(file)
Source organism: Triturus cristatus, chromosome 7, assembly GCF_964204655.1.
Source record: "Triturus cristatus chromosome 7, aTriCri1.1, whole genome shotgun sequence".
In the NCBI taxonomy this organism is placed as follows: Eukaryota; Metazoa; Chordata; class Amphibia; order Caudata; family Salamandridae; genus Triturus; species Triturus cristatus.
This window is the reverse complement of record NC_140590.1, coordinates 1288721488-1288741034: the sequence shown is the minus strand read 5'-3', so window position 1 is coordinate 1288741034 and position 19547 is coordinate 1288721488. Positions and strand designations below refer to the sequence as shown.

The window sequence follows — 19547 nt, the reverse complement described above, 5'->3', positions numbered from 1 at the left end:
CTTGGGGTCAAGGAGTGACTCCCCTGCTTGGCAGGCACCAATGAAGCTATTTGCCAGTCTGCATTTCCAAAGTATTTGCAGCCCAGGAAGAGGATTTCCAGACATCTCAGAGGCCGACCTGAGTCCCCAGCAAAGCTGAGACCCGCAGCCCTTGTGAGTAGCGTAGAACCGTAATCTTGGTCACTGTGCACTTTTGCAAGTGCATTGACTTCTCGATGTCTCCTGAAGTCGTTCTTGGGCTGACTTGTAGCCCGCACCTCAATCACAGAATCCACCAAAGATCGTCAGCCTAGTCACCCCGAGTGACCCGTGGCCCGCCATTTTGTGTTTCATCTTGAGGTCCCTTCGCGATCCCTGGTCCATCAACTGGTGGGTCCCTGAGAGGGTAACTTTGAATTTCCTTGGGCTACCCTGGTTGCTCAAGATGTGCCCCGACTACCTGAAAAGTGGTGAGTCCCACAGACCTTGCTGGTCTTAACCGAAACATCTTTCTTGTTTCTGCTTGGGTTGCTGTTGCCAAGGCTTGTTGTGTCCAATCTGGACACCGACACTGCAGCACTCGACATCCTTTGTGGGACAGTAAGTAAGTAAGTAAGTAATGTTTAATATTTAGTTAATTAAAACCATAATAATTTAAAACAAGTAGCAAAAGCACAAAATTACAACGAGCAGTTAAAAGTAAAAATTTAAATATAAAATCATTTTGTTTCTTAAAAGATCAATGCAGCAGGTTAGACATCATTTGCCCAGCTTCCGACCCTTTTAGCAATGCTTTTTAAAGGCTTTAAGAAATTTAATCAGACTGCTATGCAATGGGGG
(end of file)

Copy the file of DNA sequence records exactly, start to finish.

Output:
Source organism: Triturus cristatus, chromosome 7, assembly GCF_964204655.1.
Source record: "Triturus cristatus chromosome 7, aTriCri1.1, whole genome shotgun sequence".
In the NCBI taxonomy this organism is placed as follows: Eukaryota; Metazoa; Chordata; class Amphibia; order Caudata; family Salamandridae; genus Triturus; species Triturus cristatus.
This window is the reverse complement of record NC_140590.1, coordinates 1288721488-1288741034: the sequence shown is the minus strand read 5'-3', so window position 1 is coordinate 1288741034 and position 19547 is coordinate 1288721488. Positions and strand designations below refer to the sequence as shown.

The window sequence follows — 19547 nt, the reverse complement described above, 5'->3', positions numbered from 1 at the left end:
CTTGGGGTCAAGGAGTGACTCCCCTGCTTGGCAGGCACCAATGAAGCTATTTGCCAGTCTGCATTTCCAAAGTATTTGCAGCCCAGGAAGAGGATTTCCAGACATCTCAGAGGCCGACCTGAGTCCCCAGCAAAGCTGAGACCCGCAGCCCTTGTGAGTAGCGTAGAACCGTAATCTTGGTCACTGTGCACTTTTGCAAGTGCATTGACTTCTCGATGTCTCCTGAAGTCGTTCTTGGGCTGACTTGTAGCCCGCACCTCAATCACAGAATCCACCAAAGATCGTCAGCCTAGTCACCCCGAGTGACCCGTGGCCCGCCATTTTGTGTTTCATCTTGAGGTCCCTTCGCGATCCCTGGTCCATCAACTGGTGGGTCCCTGAGAGGGTAACTTTGAATTTCCTTGGGCTACCCTGGTTGCTCAAGATGTGCCCCGACTACCTGAAAAGTGGTGAGTCCCACAGACCTTGCTGGTCTTAACCGAAACATCTTTCTTGTTTCTGCTTGGGTTGCTGTTGCCAAGGCTTGTTGTGTCCAATCTGGACACCGACACTGCAGCACTCGACATCCTTTGTGGGACAGTAAGTAAGTAAGTAAGTAATGTTTAATATTTAGTTAATTAAAACCATAATAATTTAAAACAAGTAGCAAAAGCACAAAATTACAACGAGCAGTTAAAAGTAAAAATTTAAATATAAAATCATTTTGTTTCTTAAAAGATCAATGCAGCAGGTTAGACATCATTTGCCCAGCTTCCGACCCTTTTAGCAATGCTTTTTAAAGGCTTTAAGAAATTTAATCAGACTGCTATGCAATGGGGG